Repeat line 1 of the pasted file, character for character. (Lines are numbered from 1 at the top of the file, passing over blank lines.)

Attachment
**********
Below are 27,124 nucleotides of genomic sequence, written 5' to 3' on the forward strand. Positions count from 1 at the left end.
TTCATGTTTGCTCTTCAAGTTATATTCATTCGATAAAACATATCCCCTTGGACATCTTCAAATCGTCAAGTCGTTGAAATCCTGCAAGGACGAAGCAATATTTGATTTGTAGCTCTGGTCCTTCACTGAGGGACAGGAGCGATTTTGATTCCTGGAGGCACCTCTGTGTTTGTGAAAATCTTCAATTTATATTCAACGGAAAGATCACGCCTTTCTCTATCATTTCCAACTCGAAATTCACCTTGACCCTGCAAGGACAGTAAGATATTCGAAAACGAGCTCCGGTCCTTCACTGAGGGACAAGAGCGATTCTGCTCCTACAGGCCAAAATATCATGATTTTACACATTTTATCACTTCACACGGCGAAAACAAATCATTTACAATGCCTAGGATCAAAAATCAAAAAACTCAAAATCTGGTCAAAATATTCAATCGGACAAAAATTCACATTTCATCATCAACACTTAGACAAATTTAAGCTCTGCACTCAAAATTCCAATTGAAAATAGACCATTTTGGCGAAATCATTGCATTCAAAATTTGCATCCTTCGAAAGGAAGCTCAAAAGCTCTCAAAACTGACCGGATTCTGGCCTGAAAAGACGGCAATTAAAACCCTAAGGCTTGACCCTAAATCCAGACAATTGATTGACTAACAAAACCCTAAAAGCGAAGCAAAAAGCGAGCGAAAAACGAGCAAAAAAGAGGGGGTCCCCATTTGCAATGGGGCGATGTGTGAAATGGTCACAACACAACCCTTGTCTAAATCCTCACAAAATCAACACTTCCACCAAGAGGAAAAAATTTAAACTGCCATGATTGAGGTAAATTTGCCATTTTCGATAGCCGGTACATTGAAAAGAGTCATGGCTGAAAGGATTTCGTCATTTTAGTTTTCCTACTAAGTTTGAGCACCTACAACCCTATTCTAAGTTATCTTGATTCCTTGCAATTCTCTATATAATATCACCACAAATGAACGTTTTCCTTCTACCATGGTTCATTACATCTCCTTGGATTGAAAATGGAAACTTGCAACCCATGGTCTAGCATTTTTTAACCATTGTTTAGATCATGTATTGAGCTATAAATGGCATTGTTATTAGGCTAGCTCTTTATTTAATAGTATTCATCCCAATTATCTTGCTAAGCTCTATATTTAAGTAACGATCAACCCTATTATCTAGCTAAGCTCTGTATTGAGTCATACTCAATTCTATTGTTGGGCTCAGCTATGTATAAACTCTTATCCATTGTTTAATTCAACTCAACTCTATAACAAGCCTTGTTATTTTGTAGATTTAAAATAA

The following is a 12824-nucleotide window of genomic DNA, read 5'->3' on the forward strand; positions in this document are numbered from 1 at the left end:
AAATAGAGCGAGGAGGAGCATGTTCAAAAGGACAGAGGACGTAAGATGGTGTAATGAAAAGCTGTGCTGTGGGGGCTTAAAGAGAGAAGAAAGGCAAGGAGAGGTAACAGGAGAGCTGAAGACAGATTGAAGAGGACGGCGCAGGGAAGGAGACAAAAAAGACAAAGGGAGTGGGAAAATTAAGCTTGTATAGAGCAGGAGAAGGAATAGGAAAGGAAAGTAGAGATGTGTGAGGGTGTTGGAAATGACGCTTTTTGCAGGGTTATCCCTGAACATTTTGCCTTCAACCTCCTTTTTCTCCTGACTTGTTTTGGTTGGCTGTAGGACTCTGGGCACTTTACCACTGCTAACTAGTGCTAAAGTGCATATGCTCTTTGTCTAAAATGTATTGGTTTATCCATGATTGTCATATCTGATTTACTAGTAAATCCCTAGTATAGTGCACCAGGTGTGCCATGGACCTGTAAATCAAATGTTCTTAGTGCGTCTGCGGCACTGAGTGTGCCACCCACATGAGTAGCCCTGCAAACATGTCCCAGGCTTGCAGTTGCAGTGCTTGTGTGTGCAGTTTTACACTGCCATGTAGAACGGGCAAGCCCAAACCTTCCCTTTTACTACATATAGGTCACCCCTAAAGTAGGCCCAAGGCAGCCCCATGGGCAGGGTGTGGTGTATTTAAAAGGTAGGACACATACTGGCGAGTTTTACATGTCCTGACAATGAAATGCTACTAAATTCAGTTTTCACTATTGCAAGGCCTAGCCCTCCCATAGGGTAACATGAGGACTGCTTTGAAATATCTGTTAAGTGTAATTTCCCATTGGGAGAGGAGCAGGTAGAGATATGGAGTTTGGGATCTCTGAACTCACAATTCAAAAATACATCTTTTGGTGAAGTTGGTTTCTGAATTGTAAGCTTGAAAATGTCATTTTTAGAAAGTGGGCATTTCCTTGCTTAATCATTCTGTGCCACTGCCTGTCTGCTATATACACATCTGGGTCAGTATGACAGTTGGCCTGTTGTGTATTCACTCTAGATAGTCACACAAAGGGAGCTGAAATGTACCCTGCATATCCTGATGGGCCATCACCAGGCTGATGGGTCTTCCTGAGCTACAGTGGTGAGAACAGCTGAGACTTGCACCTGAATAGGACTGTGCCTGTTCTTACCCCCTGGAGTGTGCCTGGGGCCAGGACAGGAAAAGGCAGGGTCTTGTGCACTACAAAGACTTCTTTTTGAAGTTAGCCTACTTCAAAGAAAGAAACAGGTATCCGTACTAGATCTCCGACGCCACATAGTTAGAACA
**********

Below are 27,124 nucleotides of genomic sequence, written 5' to 3' on the forward strand. Positions count from 1 at the left end.